Sewer Gas Odor Can Waft Through Incorrectly Installed Toilet Gasket

Odors, vermin and water can get through the joint between the toilet and the drain pipe if the toilet gasket doesn't make positive contact.
Odors, vermin and water can get through the joint between the toilet and the drain pipe if the toilet gasket doesn't make positive contact. (By Tim Carter)
By Tim Carter
Saturday, January 10, 2009

Q: DEAR TIM: My husband installed a new gasket on the toilet in our master bathroom as part of adding a new ceramic tile floor. He's pretty handy, but I soon noticed a sewer gas odor in this room. There wasn't an odor before. He can't smell it, and I'm reluctant to have him do the job over. The toilet doesn't move and the caulking is perfect, so I can't imagine where the odor is coming from. What needs to be done to correct this? -- Vikki H., Henderson, Ky.

A: DEAR VIKKI: The toilet bowl gasket was not installed correctly. The smoking gun is the fact that no odors were present before your well-intentioned husband started the bathroom remodeling job. I'm afraid that he will need to start over, but we need to discover what he did wrong so this second attempt gets it right.

The source of the odor is probably the holes where the toilet bolts pass through the ceramic toilet bowl base, which are usually not sealed. The sewer gas that's wafting past the toilet wax gasket can easily seep past the bolts and the decorative caps. The caulking between the base of the toilet bowl and the floor won't stop the odor if these bolt slots are unsealed.

The seal between the toilet flange -- the transition fitting that allows you to connect the toilet to the drain piping -- and the toilet bowl is critical. Not only odors, but also vermin and water can get through this joint if the toilet gasket is not making positive contact.

When replacing a toilet gasket, you need to pay close attention to many details. Homeowners and some rookie plumbers fail to look at the recessed area under a toilet bowl. This part of the toilet is often about three-quarters of an inch deep. This distance is measured between the bottom of the toilet bowl (i.e., where it contacts the finished floor) and the underside of the unglazed porcelain outlet where the wastewater exits the toilet.

The next thing you should pay attention to is the thickness of the toilet wax gasket. Most of them are no more than seven-eighths of an inch thick. I've measured many, and some are just three-quarters of an inch thick.

For a toilet gasket to seal properly, the space between the underside of the unglazed fixture, where the water exits the toilet, and the top of the toilet flange should be no more than a half an inch. This means the top surface of the toilet flange should be at least a quarter of an inch above the finished floor surface. The top of the flange should be level, and the flange must be secured to the floor so it doesn't move.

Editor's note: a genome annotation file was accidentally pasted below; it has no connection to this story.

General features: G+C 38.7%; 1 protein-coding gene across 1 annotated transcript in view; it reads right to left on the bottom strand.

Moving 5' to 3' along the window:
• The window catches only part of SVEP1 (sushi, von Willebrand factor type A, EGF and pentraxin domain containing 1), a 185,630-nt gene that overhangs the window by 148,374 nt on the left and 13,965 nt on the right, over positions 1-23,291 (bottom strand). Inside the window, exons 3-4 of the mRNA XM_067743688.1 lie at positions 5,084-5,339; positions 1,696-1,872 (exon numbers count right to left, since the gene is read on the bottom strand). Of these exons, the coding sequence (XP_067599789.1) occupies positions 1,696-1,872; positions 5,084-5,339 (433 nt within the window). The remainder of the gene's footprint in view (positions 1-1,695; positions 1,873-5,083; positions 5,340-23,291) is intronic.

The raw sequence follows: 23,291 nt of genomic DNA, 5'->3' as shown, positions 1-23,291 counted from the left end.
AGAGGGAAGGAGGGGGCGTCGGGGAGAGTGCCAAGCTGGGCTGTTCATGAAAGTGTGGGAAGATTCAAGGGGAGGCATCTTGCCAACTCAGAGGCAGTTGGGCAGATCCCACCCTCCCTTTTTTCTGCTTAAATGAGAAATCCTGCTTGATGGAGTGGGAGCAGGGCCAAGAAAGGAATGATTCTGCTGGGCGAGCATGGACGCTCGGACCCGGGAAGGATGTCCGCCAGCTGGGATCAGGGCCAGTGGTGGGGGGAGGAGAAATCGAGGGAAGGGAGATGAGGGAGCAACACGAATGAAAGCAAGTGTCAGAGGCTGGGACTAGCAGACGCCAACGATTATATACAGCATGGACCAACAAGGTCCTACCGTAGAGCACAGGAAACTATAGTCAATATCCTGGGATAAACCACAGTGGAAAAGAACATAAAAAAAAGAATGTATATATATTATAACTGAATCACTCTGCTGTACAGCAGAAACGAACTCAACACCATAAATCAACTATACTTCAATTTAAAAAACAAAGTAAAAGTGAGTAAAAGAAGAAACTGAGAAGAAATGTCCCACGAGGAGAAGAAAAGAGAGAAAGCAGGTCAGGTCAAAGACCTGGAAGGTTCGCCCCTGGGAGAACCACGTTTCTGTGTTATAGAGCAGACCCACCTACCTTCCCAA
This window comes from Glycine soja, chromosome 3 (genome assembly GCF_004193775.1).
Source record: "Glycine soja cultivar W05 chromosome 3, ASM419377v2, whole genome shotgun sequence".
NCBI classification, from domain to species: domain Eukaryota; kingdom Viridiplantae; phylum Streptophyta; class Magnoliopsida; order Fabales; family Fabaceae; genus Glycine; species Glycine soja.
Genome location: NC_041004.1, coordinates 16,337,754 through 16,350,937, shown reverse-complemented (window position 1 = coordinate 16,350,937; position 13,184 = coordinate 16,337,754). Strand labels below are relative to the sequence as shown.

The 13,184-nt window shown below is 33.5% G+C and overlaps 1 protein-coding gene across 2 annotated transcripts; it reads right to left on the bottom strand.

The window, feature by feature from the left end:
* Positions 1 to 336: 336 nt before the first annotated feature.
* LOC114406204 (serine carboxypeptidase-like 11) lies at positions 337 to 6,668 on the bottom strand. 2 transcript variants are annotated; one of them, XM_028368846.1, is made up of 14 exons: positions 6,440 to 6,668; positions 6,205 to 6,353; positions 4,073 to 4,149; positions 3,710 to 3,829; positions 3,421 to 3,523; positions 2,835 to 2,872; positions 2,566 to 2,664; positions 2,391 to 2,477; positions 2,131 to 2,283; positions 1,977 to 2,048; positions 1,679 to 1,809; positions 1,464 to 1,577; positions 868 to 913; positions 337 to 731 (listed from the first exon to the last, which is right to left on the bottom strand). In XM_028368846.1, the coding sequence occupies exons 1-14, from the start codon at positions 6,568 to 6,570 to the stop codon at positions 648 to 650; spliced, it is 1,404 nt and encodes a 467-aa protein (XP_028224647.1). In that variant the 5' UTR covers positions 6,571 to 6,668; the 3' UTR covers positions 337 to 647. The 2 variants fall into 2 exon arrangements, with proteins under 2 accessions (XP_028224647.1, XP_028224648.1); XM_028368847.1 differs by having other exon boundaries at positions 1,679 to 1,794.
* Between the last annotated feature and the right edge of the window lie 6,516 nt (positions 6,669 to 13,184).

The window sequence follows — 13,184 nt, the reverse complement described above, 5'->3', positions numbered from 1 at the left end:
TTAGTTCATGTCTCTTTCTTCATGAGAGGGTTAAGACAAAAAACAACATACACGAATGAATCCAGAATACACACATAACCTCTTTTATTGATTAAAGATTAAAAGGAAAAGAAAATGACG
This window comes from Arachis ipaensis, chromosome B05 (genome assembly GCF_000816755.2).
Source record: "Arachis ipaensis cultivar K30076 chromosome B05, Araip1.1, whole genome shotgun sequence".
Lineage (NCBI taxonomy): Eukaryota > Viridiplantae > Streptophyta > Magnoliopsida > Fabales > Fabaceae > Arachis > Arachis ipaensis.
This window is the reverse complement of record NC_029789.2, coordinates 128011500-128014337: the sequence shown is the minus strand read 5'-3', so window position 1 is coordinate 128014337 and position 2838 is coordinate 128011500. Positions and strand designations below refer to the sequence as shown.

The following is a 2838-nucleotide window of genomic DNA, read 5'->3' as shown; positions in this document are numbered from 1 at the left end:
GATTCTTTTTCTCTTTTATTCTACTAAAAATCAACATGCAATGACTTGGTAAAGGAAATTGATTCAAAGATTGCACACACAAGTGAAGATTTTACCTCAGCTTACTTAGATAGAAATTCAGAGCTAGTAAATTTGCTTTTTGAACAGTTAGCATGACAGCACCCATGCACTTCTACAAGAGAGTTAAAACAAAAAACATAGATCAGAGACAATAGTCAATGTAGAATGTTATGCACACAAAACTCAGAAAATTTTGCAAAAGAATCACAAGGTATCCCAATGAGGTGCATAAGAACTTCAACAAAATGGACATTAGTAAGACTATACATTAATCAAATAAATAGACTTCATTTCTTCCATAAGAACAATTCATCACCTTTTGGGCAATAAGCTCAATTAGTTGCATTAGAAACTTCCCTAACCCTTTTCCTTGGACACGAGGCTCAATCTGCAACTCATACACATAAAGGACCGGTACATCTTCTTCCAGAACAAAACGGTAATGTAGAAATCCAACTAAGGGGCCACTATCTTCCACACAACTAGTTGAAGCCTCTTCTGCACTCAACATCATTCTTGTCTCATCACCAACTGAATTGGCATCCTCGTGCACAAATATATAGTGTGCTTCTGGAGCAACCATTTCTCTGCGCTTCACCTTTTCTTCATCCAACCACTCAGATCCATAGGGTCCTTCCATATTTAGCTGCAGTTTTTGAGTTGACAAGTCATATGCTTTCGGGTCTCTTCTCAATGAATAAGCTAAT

It's possible that your husband wasn't aware of this important point. The top of the toilet flange may have been flush with the floor or even sticking up too high. I've seen toilet flanges installed by inexperienced plumbers and homeowners that were an inch or more above the finished floor. When a toilet flange is too high, a poor seal can result because all of the wax gets squeezed out between the toilet and the flange as the toilet is secured to the flange.

In your case, I think an autopsy will reveal that the toilet flange got buried by your new flooring. This is a very common mistake. A homeowner may install ceramic tile in place of a sheet vinyl floor. By the time ceramic backer board is put down and the new tile laid, the top of the toilet flange can be well below the finished surface of the floor. When this happens, it's entirely possible the toilet gasket never even touches either the flange or the underside of the toilet bowl.

Be sure your husband removes the toilet and discards the gasket he just installed. Clean the surface of the toilet flange as well as the underside of the toilet bowl. If the flange is not sticking up a quarter of an inch above the surface of the ceramic tile, you can add an extender or use multiple toilet gaskets to achieve the seal. If you use an extender to create a new flange height, be absolutely certain the gap between the existing flange and the extender is sealed with a code-approved sealant. Failure to do this could create both water and sewer gas leaks again.

Tim Carter can be contacted via his Web site, www.askthebuilder.com/printer_Submit_Question.shtml.

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